General Motors Co. became the latest company to ask corporate employees to return to the office at least part of the time.
Employees who had worked remotely during the Covid-19 pandemic are expected to “pivot to a more regular in-person work cycle,” which includes three days on GM’s campus each week, a spokesperson said Friday. The return-to-office mandate will take effect later this year, the spokesperson said.
“We’re committed to maintaining flexibility to ensure our employees can attend to personal commitments,” the spokesperson said. “We will share details with them in the coming weeks.”
Detroit-based GM joins a long list of corporations, including Apple Inc., Peloton Interactive Inc. and Comcast Corp., that have asked workers since Labor Day to return to offices several days a week.
GM, like much of the auto industry, allowed white-collar workers to log in remotely under its “work appropriately” strategy during the pandemic.
Ford Motor Co. said Saturday it’s keeping a “flexible hybrid” model that only requires salaried workers to appear in-person for group meetings. Mitsubishi Motors North America Inc. offers its corporate employees the option to work from home all the time.
Those policies stand in stark contrast to Tesla Inc., where Chief Executive Officer Elon Musk ordered workers in June to spend 40 hours per week in the office and dismissed remote work as “pretend.”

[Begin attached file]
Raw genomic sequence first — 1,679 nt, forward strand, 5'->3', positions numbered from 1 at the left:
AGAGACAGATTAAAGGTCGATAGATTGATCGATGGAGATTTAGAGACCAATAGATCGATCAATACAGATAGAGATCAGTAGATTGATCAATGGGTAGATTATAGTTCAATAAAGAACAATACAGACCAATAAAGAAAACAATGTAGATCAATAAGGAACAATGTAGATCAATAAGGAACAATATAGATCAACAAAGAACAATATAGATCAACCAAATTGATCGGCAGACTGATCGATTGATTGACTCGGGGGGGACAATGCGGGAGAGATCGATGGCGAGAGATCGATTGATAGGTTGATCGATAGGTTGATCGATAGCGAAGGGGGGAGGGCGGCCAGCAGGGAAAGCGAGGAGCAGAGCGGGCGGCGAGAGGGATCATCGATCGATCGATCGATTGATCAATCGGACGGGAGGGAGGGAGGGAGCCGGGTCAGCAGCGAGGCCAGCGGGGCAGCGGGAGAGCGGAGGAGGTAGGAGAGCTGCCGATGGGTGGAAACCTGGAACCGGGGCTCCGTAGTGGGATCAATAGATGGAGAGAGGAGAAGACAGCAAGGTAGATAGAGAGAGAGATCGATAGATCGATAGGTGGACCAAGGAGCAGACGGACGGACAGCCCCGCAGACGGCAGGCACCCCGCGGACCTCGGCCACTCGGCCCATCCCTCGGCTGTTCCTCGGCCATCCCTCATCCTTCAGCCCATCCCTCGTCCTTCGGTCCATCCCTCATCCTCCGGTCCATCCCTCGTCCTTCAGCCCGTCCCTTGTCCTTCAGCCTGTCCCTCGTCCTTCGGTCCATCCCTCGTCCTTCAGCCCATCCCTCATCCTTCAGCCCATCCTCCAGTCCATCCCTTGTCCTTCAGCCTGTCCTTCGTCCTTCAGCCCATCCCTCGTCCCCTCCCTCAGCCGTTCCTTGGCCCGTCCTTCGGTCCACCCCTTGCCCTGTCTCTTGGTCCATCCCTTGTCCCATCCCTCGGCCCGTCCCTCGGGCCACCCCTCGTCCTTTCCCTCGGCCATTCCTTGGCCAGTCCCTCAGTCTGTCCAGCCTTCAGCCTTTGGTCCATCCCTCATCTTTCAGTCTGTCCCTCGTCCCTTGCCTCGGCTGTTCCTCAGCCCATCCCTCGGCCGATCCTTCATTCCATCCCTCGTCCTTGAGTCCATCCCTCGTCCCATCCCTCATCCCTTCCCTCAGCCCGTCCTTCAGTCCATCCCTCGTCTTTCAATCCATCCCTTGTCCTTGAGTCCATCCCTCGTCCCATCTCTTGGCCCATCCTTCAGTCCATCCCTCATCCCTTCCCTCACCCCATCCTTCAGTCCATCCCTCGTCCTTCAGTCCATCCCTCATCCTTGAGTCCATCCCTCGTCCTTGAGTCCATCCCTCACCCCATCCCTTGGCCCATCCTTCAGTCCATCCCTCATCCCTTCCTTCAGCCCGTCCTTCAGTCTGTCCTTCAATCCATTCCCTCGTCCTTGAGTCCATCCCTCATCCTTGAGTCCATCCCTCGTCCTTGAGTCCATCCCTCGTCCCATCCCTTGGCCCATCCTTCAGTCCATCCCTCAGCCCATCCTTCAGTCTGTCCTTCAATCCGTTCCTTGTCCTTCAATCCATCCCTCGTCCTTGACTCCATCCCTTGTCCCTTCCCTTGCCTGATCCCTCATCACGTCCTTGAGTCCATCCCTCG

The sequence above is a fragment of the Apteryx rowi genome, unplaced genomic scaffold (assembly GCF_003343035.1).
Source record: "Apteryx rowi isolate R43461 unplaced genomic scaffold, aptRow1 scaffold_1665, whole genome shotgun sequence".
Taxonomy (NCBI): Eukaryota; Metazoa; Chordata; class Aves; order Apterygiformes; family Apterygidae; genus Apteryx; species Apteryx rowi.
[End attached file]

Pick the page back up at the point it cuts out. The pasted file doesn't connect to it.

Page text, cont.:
While many CEOs remain critical of remote work, some research has shown that people who work from home are just as productive and typically more satisfied than office workers.
Still, the ability to work remotely presents a wrinkle for companies with a mix of white-collar and frontline workers: Management must walk a fine line when they extend flexibility to some employees and not to others.
GM employs more than 94,000 people in the US, including about 2,300 workers at its Detroit Renaissance Center global headquarters, according to the company’s website.
—With assistance by Keith Naughton
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